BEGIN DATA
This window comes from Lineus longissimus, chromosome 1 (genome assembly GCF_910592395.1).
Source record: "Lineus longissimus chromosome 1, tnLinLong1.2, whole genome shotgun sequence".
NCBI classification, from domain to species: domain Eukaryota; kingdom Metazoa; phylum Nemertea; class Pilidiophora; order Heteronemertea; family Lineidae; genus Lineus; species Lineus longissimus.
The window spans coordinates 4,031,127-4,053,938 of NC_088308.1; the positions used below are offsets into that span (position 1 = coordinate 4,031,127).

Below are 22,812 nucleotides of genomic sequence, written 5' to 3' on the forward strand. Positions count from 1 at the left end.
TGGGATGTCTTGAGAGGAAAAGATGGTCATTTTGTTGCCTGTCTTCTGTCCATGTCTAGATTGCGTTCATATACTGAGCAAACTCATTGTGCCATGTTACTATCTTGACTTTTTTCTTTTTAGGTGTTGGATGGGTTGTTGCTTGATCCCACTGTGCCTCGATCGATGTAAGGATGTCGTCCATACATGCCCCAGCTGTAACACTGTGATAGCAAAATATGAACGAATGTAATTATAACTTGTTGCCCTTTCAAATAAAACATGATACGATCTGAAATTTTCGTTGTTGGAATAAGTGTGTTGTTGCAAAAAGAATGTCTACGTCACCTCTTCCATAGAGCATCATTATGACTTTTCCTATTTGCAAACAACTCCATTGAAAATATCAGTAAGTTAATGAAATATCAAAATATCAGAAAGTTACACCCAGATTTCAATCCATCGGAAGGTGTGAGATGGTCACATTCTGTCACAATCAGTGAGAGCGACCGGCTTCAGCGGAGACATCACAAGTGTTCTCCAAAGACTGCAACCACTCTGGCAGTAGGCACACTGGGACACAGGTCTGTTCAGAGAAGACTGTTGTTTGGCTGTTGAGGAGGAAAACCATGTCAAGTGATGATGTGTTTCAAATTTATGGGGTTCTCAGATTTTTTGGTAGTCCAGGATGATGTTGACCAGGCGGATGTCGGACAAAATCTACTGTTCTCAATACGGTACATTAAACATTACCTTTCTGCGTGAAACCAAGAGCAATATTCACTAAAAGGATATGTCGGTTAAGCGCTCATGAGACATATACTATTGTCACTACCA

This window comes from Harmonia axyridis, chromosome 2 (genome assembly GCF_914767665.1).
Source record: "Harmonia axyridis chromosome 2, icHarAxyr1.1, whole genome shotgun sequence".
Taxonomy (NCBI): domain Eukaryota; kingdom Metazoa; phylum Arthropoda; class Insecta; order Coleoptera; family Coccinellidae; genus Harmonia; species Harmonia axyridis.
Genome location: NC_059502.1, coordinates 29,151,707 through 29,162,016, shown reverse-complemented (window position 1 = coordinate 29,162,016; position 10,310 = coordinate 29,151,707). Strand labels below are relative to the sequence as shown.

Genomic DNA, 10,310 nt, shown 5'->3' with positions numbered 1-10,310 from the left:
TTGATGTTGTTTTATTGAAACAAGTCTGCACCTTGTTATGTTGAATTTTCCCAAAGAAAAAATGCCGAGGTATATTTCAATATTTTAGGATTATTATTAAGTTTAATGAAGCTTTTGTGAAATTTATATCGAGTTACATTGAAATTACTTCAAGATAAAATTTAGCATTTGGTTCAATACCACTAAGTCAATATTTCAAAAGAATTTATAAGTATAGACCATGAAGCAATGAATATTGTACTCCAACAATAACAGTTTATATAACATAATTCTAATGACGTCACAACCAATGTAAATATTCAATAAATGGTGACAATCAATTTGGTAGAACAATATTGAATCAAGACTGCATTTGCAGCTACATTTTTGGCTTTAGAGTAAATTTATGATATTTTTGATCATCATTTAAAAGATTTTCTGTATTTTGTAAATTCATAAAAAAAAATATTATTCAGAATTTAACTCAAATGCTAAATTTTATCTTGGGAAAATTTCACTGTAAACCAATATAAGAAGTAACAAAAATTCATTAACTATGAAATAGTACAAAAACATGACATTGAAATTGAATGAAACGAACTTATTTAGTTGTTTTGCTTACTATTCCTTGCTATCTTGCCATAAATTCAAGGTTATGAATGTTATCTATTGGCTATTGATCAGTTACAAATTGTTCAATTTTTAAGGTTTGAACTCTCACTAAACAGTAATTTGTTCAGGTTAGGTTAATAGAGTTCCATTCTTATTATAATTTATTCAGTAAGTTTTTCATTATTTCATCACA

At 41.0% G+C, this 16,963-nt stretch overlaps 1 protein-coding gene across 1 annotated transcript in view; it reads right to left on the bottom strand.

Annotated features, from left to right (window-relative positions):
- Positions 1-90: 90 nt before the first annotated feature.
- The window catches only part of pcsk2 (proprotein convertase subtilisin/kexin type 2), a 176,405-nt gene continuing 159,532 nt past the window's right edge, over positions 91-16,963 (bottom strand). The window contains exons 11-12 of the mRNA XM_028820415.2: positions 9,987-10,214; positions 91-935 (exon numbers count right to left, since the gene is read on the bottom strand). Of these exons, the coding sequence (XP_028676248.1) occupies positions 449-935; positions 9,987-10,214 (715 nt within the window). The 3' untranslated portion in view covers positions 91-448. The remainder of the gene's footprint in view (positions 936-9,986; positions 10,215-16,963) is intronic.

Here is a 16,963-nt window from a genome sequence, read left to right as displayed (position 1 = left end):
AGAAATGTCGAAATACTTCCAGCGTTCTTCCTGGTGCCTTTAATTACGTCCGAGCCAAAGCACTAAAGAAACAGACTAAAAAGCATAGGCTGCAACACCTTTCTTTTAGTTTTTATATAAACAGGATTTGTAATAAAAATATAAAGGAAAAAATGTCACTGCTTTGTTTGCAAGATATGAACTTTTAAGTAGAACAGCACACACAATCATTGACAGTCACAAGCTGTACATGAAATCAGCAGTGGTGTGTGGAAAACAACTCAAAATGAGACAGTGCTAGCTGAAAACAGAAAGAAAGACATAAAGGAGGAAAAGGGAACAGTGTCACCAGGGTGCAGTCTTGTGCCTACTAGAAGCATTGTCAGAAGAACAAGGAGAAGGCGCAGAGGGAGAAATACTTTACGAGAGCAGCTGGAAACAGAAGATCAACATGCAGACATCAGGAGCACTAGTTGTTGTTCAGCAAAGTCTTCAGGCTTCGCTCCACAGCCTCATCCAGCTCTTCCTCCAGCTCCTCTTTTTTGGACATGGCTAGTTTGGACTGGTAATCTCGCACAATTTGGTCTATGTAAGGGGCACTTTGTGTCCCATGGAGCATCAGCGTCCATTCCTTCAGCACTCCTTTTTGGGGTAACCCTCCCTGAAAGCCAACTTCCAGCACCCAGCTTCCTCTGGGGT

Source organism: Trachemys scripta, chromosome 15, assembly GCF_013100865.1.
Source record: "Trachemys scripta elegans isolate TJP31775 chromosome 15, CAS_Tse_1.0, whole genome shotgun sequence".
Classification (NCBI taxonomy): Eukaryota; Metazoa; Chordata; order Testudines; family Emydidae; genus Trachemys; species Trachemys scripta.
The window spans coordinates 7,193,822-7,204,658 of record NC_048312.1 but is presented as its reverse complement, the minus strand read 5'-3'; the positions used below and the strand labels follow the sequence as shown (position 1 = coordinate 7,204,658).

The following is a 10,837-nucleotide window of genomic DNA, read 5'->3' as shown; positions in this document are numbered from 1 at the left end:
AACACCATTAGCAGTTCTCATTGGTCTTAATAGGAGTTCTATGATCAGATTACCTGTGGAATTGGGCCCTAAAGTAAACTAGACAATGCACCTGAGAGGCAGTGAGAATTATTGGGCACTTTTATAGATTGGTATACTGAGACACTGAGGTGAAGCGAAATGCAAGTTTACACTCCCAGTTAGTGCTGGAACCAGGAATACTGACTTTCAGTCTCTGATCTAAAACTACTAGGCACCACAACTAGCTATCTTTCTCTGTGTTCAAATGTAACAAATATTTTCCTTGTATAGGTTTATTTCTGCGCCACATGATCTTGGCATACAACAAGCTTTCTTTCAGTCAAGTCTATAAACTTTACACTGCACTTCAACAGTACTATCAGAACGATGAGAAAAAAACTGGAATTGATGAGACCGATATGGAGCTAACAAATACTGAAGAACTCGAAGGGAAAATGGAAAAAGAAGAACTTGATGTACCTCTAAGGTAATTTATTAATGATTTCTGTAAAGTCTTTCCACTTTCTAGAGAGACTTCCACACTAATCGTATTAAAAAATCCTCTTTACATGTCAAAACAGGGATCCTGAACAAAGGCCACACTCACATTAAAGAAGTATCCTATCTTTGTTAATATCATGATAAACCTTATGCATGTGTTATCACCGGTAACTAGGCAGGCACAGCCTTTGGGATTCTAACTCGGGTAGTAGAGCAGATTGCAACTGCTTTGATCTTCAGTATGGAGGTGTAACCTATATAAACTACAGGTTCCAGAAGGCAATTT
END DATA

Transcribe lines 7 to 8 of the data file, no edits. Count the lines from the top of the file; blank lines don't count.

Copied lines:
This window comes from Harmonia axyridis, chromosome 2 (genome assembly GCF_914767665.1).
Source record: "Harmonia axyridis chromosome 2, icHarAxyr1.1, whole genome shotgun sequence".